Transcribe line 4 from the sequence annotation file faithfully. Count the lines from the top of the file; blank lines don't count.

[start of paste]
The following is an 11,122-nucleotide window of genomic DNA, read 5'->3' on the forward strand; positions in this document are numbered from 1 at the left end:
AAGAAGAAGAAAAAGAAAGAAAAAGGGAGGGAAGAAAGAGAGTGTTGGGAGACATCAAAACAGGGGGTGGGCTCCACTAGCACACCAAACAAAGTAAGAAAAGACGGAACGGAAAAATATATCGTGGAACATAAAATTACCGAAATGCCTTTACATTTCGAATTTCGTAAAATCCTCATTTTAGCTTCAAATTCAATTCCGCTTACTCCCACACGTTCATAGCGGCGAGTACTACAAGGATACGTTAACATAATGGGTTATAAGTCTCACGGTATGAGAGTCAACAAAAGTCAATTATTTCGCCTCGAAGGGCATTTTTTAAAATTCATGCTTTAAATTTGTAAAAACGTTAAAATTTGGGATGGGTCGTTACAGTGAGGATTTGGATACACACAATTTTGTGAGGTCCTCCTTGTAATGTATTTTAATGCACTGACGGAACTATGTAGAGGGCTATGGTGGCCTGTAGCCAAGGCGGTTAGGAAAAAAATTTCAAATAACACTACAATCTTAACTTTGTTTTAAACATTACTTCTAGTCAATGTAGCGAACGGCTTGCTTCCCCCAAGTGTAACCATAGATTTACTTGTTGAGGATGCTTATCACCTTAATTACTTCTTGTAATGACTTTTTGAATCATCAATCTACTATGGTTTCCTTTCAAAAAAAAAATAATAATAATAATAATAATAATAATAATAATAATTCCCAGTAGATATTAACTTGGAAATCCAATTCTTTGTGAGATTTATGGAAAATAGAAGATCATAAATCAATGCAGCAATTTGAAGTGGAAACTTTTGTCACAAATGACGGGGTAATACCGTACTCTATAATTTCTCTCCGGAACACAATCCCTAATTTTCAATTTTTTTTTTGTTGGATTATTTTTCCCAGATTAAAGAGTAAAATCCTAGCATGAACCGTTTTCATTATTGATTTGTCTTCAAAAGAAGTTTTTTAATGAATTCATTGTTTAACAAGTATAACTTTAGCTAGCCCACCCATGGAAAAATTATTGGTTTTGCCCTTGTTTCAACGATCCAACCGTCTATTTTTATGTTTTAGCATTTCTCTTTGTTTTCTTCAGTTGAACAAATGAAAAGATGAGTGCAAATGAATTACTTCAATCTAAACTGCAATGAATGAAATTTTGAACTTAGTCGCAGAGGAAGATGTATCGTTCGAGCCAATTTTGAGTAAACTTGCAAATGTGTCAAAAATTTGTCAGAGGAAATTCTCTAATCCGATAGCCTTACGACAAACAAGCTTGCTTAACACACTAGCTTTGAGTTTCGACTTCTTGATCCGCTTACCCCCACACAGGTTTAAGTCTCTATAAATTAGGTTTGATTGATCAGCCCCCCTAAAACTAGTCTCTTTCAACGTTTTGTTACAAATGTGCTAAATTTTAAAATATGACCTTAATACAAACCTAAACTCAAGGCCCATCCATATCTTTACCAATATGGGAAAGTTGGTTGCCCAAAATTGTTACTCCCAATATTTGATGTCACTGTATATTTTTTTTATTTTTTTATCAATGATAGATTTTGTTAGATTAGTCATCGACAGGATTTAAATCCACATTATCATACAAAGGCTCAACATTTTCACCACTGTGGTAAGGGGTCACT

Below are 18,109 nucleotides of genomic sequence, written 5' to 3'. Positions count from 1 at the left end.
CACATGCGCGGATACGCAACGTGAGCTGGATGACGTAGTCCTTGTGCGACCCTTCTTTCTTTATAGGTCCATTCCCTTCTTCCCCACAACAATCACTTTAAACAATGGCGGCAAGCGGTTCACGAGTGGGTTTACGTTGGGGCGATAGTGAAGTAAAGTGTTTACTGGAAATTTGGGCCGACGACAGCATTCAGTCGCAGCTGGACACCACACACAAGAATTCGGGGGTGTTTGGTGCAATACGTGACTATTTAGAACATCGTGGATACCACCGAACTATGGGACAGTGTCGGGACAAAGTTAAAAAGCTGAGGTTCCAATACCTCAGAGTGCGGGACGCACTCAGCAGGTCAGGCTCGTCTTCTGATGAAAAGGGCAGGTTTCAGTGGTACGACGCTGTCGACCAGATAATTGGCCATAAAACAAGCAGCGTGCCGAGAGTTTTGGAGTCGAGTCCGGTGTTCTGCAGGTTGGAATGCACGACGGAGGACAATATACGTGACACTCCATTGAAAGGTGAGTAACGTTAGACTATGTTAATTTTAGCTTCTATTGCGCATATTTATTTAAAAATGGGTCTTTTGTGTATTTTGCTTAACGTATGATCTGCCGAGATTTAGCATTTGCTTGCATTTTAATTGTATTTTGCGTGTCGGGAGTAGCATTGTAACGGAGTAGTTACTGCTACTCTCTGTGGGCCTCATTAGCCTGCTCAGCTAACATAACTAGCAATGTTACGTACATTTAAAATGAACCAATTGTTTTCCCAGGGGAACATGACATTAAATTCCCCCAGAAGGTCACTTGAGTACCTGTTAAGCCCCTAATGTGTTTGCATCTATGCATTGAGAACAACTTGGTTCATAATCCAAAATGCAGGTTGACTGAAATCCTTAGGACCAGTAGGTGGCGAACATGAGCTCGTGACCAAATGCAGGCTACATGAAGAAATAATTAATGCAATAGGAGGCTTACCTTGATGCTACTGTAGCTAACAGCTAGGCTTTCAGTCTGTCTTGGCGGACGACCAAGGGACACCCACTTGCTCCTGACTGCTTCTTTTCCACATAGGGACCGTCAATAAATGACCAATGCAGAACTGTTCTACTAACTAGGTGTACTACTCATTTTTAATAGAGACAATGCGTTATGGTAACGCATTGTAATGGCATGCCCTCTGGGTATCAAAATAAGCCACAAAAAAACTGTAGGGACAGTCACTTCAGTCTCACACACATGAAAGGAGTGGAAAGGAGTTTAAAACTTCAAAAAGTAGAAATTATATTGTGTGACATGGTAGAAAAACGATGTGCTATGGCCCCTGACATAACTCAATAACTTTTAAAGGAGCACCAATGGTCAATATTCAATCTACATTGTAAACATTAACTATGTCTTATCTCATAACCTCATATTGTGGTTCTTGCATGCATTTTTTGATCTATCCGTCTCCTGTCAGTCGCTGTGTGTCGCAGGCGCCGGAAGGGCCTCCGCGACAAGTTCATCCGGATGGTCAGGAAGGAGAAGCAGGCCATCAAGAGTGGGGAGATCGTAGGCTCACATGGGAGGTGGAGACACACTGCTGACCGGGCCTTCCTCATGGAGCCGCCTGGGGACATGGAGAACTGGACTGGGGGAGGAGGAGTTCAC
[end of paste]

CACATGCGCGGATACGCAACGTGAGCTGGATGACGTAGTCCTTGTGCGACCCTTCTTTCTTTATAGGTCCATTCCCTTCTTCCCCACAACAATCACTTTAAACAATGGCGGCAAGCGGTTCACGAGTGGGTTTACGTTGGGGCGATAGTGAAGTAAAGTGTTTACTGGAAATTTGGGCCGACGACAGCATTCAGTCGCAGCTGGACACCACACACAAGAATTCGGGGGTGTTTGGTGCAATACGTGACTATTTAGAACATCGTGGATACCACCGAACTATGGGACAGTGTCGGGACAAAGTTAAAAAGCTGAGGTTCCAATACCTCAGAGTGCGGGACGCACTCAGCAGGTCAGGCTCGTCTTCTGATGAAAAGGGCAGGTTTCAGTGGTACGACGCTGTCGACCAGATAATTGGCCATAAAACAAGCAGCGTGCCGAGAGTTTTGGAGTCGAGTCCGGTGTTCTGCAGGTTGGAATGCACGACGGAGGACAATATACGTGACACTCCATTGAAAGGTGAGTAACGTTAGACTATGTTAATTTTAGCTTCTATTGCGCATATTTATTTAAAAATGGGTCTTTTGTGTATTTTGCTTAACGTATGATCTGCCGAGATTTAGCATTTGCTTGCATTTTAATTGTATTTTGCGTGTCGGGAGTAGCATTGTAACGGAGTAGTTACTGCTACTCTCTGTGGGCCTCATTAGCCTGCTCAGCTAACATAACTAGCAATGTTACGTACATTTAAAATGAACCAATTGTTTTCCCAGGGGAACATGACATTAAATTCCCCCAGAAGGTCACTTGAGTACCTGTTAAGCCCCTAATGTGTTTGCATCTATGCATTGAGAACAACTTGGTTCATAATCCAAAATGCAGGTTGACTGAAATCCTTAGGACCAGTAGGTGGCGAACATGAGCTCGTGACCAAATGCAGGCTACATGAAGAAATAATTAATGCAATAGGAGGCTTACCTTGATGCTACTGTAGCTAACAGCTAGGCTTTCAGTCTGTCTTGGCGGACGACCAAGGGACACCCACTTGCTCCTGACTGCTTCTTTTCCACATAGGGACCGTCAATAAATGACCAATGCAGAACTGTTCTACTAACTAGGTGTACTACTCATTTTTAATAGAGACAATGCGTTATGGTAACGCATTGTAATGGCATGCCCTCTGGGTATCAAAATAAGCCACAAAAAAACTGTAGGGACAGTCACTTCAGTCTCACACACATGAAAGGAGTGGAAAGGAGTTTAAAACTTCAAAAAGTAGAAATTATATTGTGTGACATGGTAGAAAAACGATGTGCTATGGCCCCTGACATAACTCAATAACTTTTAAAGGAGCACCAATGGTCAATATTCAATCTACATTGTAAACATTAACTATGTCTTATCTCATAACCTCATATTGTGGTTCTTGCATGCATTTTTTGATCTATCCGTCTCCTGTCAGTCGCTGTGTGTCGCAGGCGCCGGAAGGGCCTCCGCGACAAGTTCATCCGGATGGTCAGGAAGGAGAAGCAGGCCATCAAGAGTGGGGAGATCGTAGGCTCACATGGGAGGTGGAGACACACTGCTGACCGGGCCTTCCTCATGGAGCCGCCTGGGGACATGGAGAACTGGACTGGGGGAGGAGGAGTTCAC